“Personal attitude, teamwork, communication, job craft, procedures, learning from experience – that’s real customer care!” states Mr. Thaw as a dozen or more actors play out fictitious, yet wholly realistic scenarios. Episode one, we see Mr. Howard having his first free service on his Montego whilst having a tow bar fitted – with several story twists. Please trust your author in believing these programmes are far more entertaining than much of today’s transmitted tosh.
As a step back in time, we see not only Austin Rover products placed in period. Factor in posters, uniforms and customs of the average dealership; cigarettes, power dressing, sparse computers but lots of paperwork. Of their time indeed but over thirty years on, quite the revelation to watch. One feels almost rooting for several of the characters.
The scriptwriter, Geoffrey Parsons must have been told in no uncertain terms just how hostile these environments could be; maybe he was on the receiving end when taking his Metro in? Your author is a little too young to fully recollect, yet memories of visiting the local Austin Rover garage with my parents seemed fraught with danger. Suited men attempting to extract money from my father – never a good thing.
Our visit – a Marina that my mother liked the colour of – navy blue from memory. We didn’t buy it, thank goodness – the gold Vauxhall Viva from another garage seldom bothered the reliability league tables, either – my father remarked that the scene was something of a charade. Maybe we’d been watching another 1980s British TV hit, Give Us A Clue? Actors acting out actions.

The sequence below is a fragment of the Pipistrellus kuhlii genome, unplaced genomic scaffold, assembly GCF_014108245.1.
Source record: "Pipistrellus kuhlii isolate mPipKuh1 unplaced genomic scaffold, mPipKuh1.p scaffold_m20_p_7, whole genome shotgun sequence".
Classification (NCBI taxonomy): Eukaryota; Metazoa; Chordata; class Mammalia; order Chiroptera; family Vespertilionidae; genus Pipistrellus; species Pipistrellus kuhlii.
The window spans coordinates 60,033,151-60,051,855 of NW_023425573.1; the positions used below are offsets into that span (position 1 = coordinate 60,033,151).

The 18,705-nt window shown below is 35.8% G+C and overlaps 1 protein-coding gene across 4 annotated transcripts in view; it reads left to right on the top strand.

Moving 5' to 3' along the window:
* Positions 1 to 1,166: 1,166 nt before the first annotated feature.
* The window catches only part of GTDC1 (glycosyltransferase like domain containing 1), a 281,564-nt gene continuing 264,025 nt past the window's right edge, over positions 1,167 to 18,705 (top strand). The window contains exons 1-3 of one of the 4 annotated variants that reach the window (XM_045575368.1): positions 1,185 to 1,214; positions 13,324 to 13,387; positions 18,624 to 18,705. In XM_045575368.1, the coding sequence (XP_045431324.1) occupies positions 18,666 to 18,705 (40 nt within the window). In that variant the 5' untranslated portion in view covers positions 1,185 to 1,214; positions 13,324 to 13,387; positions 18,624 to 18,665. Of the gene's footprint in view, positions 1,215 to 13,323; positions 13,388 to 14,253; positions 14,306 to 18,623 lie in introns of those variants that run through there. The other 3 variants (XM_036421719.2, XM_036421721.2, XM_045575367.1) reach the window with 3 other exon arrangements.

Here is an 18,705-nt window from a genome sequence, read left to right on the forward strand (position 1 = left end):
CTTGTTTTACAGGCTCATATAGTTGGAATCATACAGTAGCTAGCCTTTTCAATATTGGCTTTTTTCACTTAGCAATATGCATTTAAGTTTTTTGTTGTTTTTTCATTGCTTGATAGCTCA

Ordinary folk in a dealership, acting? Not everyone can be the belligerent, burly detective or the hapless, loveable youngster – roles defined for the accountant, parts boss, cleaner. The reason – to get those points across. CTV productions of London produced Who Cares Wins, but did anyone take notice? Oh for an ex-Austin Rover employee to divulge their (possible) misgivings. Having to endure several hours of this, presumably in your own time but still on premises must have had many searching for the rip cord and a way out.
Parts two, three and four deal with in depth such issues as “fag ends in the flowers,” Supercare – AR’s take on aftercare – proof positive of their standards, getting the right signage, a more austere and difficult customer arrives in Simpson Brothers, new car sales generating a free road atlas, alongside the catchiest of jingles to wriggle into your ears, just as the balloon goes up.
Despite Messrs Thaw, Lavender, et al’s attempts to jolly up the operation, the outcome was inevitable. Due to superior forces (rival products) along with ill-at-ease planning (the hopeless situation of the dealers these videos tried to iron out), the paratroopers were out-manoeuvred, out-gunned, then sent home until their next assignment.
And so the battle continues to this day – different players, same story.
The four videos are from the ROVR YouTube channel.
 From TV flop, “A Year In Provence.”
 Dutch for ‘in the dealer’.